1. 3-Amino-3-deoxy-D-glucose: an antibiotic produced by a deep-sea bacterium
N Fusetani, D Ejima, S Matsunaga, K Hashimoto, K Itagaki, Y Akagi, N Taga, K Suzuki Experientia. 1987 Apr 15;43(4):464-5. doi: 10.1007/BF01940457.
Gram-positive bacteria isolated from deep-sea sediments of the Pacific basin showed considerable antibacterial activity. A Bacillus strain, isolated from a sediment sample collected at a depth of 4310 m, was shown to produce 3-amino-3-deoxy-D-glucose, a known antibiotic.
2. Stepwise Post-glycosylation Modification of Sugar Moieties in Kanamycin Biosynthesis
Fumitaka Kudo, Yukinobu Kitayama, Akimasa Miyanaga, Mario Numakura, Tadashi Eguchi Chembiochem. 2021 May 4;22(9):1668-1675. doi: 10.1002/cbic.202000839. Epub 2021 Feb 11.
Kanamycin A is the major 2-deoxystreptamine (2DOS)-containing aminoglycoside antibiotic produced by Streptomyces kanamyceticus. The 2DOS moiety is linked with 6-amino-6-deoxy-d-glucose (6ADG) at O-4 and 3-amino-3-deoxy-d-glucose at O-6. Because the 6ADG moiety is derived from d-glucosamine (GlcN), deamination at C-2 and introduction of C-6-NH2 are required in the biosynthesis. A dehydrogenase, KanQ, and an aminotransferase, KanB, are presumed to be responsible for the introduction of C-6-NH2 , although the substrates have not been identified. Here, we examined the substrate specificity of KanQ to better understand the biosynthetic pathway. It was found that KanQ oxidized kanamycin C more efficiently than the 3''-deamino derivative. Furthermore, the substrate specificity of an oxygenase, KanJ, that is responsible for deamination at C-2 of the GlcN moiety was examined, and the crystal structure of KanJ was determined. It was found that C-6-NH2 is important for substrate recognition by KanJ. Thus, the modification of the GlcN moiety occurs after pseudo-trisaccharide formation, followed by the introduction of C-6-NH2 by KanQ/KanB and deamination at C-2 by KanJ.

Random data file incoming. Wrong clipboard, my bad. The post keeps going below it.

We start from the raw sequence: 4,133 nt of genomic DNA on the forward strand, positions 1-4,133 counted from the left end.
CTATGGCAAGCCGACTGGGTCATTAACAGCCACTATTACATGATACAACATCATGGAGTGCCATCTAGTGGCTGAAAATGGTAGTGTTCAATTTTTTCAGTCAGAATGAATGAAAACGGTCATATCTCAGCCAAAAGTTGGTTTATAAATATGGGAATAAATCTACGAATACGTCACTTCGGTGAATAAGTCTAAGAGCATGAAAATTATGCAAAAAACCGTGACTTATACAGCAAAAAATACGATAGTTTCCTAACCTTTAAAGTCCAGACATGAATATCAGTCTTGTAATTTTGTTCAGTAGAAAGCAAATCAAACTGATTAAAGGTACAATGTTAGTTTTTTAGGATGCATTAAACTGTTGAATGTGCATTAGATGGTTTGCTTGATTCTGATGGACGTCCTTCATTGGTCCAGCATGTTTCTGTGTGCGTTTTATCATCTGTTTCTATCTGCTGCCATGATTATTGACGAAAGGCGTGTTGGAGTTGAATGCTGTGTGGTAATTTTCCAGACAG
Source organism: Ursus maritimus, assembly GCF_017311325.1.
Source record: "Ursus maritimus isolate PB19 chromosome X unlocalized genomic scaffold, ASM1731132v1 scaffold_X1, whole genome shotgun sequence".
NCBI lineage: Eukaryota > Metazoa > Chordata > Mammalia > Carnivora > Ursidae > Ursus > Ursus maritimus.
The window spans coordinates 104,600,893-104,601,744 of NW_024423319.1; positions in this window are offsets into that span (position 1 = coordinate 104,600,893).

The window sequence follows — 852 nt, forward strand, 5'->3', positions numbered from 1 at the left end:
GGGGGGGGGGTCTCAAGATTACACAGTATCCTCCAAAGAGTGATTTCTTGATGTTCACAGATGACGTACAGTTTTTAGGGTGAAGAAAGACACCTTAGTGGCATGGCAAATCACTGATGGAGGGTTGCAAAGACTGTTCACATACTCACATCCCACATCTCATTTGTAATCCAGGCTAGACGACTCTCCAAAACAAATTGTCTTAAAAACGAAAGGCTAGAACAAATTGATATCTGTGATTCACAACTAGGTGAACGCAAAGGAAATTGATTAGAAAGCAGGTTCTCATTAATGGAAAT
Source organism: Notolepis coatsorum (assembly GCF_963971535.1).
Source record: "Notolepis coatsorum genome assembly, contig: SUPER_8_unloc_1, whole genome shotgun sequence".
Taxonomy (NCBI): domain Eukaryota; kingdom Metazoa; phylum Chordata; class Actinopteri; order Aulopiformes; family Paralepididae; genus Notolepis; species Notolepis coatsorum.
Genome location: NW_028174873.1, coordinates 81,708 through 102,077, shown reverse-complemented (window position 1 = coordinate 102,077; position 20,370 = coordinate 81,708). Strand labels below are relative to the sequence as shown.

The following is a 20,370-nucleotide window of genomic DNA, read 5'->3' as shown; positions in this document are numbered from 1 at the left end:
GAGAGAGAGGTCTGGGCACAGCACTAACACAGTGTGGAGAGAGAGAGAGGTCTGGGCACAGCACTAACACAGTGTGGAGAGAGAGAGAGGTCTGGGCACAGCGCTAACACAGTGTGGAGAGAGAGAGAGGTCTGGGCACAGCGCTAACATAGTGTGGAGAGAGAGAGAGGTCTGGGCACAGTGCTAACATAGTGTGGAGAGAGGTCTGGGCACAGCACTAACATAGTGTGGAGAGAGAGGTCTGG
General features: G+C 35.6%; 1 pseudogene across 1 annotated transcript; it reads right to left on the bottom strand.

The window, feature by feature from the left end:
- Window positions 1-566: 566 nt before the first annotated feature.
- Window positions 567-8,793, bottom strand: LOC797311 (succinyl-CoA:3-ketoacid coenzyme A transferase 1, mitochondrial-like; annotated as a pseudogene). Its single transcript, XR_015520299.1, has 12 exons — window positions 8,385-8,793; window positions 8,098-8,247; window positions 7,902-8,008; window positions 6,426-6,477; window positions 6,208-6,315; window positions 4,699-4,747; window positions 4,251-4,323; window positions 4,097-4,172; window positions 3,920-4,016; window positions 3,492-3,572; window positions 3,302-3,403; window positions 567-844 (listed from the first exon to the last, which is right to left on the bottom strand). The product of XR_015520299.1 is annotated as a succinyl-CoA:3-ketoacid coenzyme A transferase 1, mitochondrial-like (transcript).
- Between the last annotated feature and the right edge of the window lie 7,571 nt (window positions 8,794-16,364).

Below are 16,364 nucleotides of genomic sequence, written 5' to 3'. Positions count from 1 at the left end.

3. The site of inhibition of cell wall synthesis by 3-amino-3-deoxy-D-glucose in Staphylococcus aureus
H Tanaka, S Shimizu, R Oiwa, Y Iwai, S Omura J Biochem. 1979 Jul;86(1):155-9.
The inhibition of growth and cell wall synthesis by 3-amino-3-deoxy-D-glucose (3-AG), which is known to be one of the constituents of the kanamycin molecule and a metabolite of Bacillus sp., was almost completely overcome by glucosamine and N-acetylglucosamine in Staphylococcus aureus but scarcely affected by D-glucose and D-fructose. The antibiotic did not inhibit the incorporation of [14C]glucosamine and [3H]N-acetylglucosamine into the acid-insoluble fraction, but rather enhanced the incorporation of [14C]glucosamine. On the other hand, it inhibited the incorporation of D-[14C]fructose into the cell wall fraction but hardly affected the incorporation of D-[14C]fructose into the acid-insoluble fraction in the presence of pencillin G. Based on these results, it is suggested that the site of primary action of 3-AG is the formation of glucosamine-6-phosphate from D-fructose-6-phosphate, which is catalyzed by glucosamine synthetase [EC 184.108.40.206].